Friday, June 22, 2007

Intergalactic, Planetary
Planetary, Intergalactic.

The Lewis and Clark Caverns state park is about 45 minutes from my house.

Late this afternoon, Stanette and I met the Bells clan in Three Forks and drove to the caverns.

None of us had been there.

Yesterday, I was shooting shotguns, dodging rattlesnakes and listening to classified naval info from Iraq, Lybia, Cuba and Viet Nam.

Today, I was 900 feet below the ground.

A rare species of long-eared bat lives there, and they were flitting around like oversize moth-birds.

Aden kept asking if there were monsters in the beginning, and I said, "No monsters, only Dodely-Doe."

He repeated that throughout our 2 hour underground excursion.

He wouldn't say "spelunking," though.

As you can see, it was an absolute trip.

Some rancher found this cave complex and started exploring it and taking people inside. Eventually, Teddy Rooseveldt declared it a National Park, under the umbrella of Yellowstone National Park. Yellowstone was the first National Park.

Nobody had time to tend to it initially, so the Yellowstone rangers would come and put a new lock on the gate every 6 months. The rancher would be right behind them, cutting the lock, putting his own on, and taking people in the cave.

Words don't do it justice.

I love Montana. People thought I was crazy for moving here. I think everybody who doesn't want to live here is crazy.

Tomorrow, Bells and I are kayaking Bear Trap Canyon on the Madison River.

There is a big rapid called the Kitchen Sink.

We'll see.

We'll see.

Hey Joe
Where you going with that gun in your hand

I drove about forty five minutes north of Bozeman to a private gun club.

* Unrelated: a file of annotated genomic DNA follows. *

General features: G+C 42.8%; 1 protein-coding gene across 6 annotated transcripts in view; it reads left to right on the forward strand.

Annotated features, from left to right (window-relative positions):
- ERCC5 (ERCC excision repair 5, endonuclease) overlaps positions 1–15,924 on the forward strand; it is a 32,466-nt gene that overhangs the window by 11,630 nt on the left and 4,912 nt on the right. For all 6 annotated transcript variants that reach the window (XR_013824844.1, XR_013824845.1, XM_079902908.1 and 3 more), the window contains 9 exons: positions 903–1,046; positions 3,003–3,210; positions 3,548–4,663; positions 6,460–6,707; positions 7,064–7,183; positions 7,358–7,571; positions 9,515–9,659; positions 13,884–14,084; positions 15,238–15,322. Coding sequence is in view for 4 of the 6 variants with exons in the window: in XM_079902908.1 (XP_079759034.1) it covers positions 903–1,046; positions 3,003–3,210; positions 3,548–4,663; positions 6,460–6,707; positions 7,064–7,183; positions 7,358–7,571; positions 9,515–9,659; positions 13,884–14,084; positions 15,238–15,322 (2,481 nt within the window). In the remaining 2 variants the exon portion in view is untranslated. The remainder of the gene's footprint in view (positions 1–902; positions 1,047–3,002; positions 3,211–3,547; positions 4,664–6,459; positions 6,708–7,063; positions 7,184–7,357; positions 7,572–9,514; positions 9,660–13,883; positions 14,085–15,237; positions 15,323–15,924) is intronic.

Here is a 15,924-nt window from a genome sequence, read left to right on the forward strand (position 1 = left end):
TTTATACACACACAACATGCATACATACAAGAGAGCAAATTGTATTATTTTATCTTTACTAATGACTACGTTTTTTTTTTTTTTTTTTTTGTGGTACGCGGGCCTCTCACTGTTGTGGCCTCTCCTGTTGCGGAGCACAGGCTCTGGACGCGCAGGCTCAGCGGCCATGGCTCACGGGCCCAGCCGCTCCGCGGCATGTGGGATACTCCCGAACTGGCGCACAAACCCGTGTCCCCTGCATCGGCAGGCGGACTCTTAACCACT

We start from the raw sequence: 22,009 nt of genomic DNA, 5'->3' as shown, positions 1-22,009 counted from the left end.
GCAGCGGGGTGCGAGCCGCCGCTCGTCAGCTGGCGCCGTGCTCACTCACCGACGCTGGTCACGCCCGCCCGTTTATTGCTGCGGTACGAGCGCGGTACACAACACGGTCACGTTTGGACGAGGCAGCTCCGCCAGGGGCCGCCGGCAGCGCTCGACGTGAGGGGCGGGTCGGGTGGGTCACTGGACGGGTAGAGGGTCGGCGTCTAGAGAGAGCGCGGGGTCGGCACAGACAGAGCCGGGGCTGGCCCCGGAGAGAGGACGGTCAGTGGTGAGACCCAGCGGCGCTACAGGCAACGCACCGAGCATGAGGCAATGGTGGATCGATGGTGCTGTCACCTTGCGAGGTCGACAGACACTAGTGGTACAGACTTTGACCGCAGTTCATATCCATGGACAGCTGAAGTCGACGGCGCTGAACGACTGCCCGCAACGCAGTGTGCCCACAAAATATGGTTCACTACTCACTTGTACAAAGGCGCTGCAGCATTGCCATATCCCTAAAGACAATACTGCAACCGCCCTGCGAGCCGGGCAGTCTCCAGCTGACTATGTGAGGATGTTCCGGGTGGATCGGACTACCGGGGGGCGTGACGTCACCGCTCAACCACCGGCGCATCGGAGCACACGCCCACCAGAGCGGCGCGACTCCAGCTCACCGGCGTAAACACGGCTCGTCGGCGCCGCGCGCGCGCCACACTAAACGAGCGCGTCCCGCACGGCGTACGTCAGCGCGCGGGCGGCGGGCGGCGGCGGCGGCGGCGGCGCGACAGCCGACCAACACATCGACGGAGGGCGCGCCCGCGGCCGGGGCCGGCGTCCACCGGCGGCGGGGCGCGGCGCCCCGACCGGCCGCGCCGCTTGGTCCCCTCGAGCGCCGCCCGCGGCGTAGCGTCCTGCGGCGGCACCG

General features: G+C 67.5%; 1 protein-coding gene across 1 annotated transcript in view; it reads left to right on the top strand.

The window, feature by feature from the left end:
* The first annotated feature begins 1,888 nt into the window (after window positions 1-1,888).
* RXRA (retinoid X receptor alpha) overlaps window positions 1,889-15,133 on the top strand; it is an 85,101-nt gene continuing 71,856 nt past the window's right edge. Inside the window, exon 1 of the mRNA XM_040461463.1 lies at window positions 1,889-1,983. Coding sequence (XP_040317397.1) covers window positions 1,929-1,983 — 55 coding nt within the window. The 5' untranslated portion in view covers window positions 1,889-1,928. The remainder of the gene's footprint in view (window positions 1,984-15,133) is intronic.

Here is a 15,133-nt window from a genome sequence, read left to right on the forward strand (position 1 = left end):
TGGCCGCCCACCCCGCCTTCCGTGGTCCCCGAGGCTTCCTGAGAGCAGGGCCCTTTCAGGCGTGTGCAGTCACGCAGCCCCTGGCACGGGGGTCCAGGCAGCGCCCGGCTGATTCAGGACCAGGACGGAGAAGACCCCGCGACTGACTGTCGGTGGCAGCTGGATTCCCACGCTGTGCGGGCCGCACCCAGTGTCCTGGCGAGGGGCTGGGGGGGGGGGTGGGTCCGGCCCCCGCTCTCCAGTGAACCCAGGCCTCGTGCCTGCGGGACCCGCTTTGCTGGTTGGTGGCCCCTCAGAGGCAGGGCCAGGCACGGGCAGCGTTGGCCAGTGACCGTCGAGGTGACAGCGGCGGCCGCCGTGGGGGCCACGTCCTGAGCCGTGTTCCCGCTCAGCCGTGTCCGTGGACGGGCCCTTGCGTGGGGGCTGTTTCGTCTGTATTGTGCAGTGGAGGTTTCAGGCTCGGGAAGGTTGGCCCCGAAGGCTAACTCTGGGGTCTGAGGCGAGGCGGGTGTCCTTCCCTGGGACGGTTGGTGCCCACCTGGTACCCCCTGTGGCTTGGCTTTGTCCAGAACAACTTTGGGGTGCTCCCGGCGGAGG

It was nestled in a canyon, several hundred acres. They had these golf carts that you get on with your guns.

There were stations laid out around the ridge. We shot from wood stands. There were two remote control things, attached to thick cords. Each had one button, denoted "A" and the other was "B."

Yell, "PULL!"

Dude hits button "A."

A clay pigeon shoots out from behind some trees, or on top of a ridge.

Track it with your eyes, bring the shotgun to your cheek and fire.

Upon report, the dude hits button "B" and another clay pigeon launches, from a different angle, differently colored and moving faster or slower than the last.

When you hit one square, it explodes.

Very satisfying.

Once we got into the groove, they would launch both at once. Track one, blast, then try to find the other and rain shards upon the rattlesnakes on the hillside.

Once we really got into the groove, we didn't even yell "pull."

Normally, you only have two shots, then you crack open the shotgun, the shells eject, you pop two more in, snap it shut and yell "PULL!"

This time, though, one dude was on the remote, one dude was shooting, and the third was over his shoulder, reloading, for ten, twelve straight shots.

After the second shot, the shooter cracks the gun and the guy behind him puts two shells in.

As soon as the shooter cracks the gun shut, the guy on the remote launches the clay pigeon ("the bird"), upon report, he launches the second, and the guy shooting justs blasts away.

My shoulder is killing me.

It was awesome.

There was a bunch of dudes out there, some ex-military.

Or current militia.

One guy was a former high ranking naval officer, and he was talking about the firepower of the New Jersey "War Wagons." He talked about sneaking in Qaddafi's back door, taking over their radar, grounding their air force and raining some unbelievable ordnance down.

All I know is that if the commies try to invade Montana, they're pretty much fucked.